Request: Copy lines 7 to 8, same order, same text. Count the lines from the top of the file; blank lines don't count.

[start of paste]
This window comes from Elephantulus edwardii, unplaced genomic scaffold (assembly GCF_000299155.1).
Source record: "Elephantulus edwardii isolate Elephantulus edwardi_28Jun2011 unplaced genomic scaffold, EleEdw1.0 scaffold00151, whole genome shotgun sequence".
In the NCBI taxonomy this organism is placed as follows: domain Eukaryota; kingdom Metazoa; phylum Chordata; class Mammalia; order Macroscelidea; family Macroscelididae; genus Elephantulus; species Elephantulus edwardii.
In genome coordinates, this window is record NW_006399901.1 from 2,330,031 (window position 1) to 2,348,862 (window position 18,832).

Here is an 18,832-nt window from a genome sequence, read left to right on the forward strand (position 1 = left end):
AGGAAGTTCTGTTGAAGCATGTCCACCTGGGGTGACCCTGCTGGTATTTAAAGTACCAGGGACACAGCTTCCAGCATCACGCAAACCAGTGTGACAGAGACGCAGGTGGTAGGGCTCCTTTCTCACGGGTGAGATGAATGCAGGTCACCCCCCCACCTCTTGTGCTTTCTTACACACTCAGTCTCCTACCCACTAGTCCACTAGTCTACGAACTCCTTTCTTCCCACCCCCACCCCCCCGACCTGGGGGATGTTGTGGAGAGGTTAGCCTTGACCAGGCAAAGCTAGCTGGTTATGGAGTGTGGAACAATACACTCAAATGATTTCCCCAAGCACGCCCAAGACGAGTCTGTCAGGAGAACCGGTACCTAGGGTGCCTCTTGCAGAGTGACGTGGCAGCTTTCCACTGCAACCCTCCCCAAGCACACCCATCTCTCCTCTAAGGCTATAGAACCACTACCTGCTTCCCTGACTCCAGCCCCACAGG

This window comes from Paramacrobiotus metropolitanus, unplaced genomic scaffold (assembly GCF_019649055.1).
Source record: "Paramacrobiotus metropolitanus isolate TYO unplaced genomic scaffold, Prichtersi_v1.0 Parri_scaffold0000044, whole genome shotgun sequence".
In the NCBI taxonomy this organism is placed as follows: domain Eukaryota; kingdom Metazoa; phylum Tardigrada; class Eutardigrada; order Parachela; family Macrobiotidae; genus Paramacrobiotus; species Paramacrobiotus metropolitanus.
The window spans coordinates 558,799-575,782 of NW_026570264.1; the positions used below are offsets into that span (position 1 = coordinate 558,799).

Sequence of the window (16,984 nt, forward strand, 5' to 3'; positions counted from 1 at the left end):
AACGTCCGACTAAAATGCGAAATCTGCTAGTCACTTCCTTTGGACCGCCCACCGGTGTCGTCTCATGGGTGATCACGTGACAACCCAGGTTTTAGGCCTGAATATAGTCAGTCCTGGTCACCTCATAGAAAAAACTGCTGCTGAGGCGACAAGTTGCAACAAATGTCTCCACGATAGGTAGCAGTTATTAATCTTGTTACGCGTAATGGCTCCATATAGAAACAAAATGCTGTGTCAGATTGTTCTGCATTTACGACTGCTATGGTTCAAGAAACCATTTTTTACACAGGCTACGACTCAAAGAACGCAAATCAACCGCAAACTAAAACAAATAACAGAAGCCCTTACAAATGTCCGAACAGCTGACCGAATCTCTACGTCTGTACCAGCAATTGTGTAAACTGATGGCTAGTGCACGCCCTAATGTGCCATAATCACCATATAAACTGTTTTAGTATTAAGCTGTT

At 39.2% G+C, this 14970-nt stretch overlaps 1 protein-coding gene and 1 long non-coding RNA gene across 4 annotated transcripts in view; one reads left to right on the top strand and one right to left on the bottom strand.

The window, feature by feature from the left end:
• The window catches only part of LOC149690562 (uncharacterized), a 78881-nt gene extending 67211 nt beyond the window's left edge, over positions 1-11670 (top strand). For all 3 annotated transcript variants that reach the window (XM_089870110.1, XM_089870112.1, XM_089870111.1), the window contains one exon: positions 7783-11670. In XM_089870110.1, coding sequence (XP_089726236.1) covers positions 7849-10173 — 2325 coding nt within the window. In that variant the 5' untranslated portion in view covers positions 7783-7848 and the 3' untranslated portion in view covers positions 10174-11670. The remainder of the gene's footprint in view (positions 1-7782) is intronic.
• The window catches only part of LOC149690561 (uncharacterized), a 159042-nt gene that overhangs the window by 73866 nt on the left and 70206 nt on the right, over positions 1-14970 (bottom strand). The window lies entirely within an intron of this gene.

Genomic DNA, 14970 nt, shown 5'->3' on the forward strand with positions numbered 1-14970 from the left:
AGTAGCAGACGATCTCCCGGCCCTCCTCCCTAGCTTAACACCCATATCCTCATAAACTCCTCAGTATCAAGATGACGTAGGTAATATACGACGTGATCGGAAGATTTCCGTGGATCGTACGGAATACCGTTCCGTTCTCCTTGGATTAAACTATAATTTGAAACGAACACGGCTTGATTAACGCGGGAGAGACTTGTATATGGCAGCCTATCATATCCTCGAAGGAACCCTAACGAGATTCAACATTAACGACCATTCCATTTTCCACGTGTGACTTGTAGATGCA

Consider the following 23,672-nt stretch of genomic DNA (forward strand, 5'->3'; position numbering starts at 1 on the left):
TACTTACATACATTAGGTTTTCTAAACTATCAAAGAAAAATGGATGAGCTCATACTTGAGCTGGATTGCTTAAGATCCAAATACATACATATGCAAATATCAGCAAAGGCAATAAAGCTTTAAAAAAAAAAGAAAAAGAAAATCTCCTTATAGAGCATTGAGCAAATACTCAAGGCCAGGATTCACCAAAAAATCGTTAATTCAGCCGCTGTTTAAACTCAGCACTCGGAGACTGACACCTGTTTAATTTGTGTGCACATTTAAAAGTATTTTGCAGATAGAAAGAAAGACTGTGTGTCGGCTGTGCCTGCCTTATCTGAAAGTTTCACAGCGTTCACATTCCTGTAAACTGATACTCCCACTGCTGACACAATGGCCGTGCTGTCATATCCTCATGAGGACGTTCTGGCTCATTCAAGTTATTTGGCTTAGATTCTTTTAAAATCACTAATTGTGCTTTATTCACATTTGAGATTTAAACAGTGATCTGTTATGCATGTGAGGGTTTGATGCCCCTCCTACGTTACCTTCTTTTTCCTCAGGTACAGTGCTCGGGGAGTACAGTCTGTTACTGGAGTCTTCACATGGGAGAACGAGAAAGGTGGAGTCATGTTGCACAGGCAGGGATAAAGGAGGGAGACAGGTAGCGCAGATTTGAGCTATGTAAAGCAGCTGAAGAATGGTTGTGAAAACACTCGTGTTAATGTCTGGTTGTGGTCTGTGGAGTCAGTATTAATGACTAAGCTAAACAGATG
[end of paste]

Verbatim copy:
This window comes from Paramacrobiotus metropolitanus, unplaced genomic scaffold (assembly GCF_019649055.1).
Source record: "Paramacrobiotus metropolitanus isolate TYO unplaced genomic scaffold, Prichtersi_v1.0 Parri_scaffold0000044, whole genome shotgun sequence".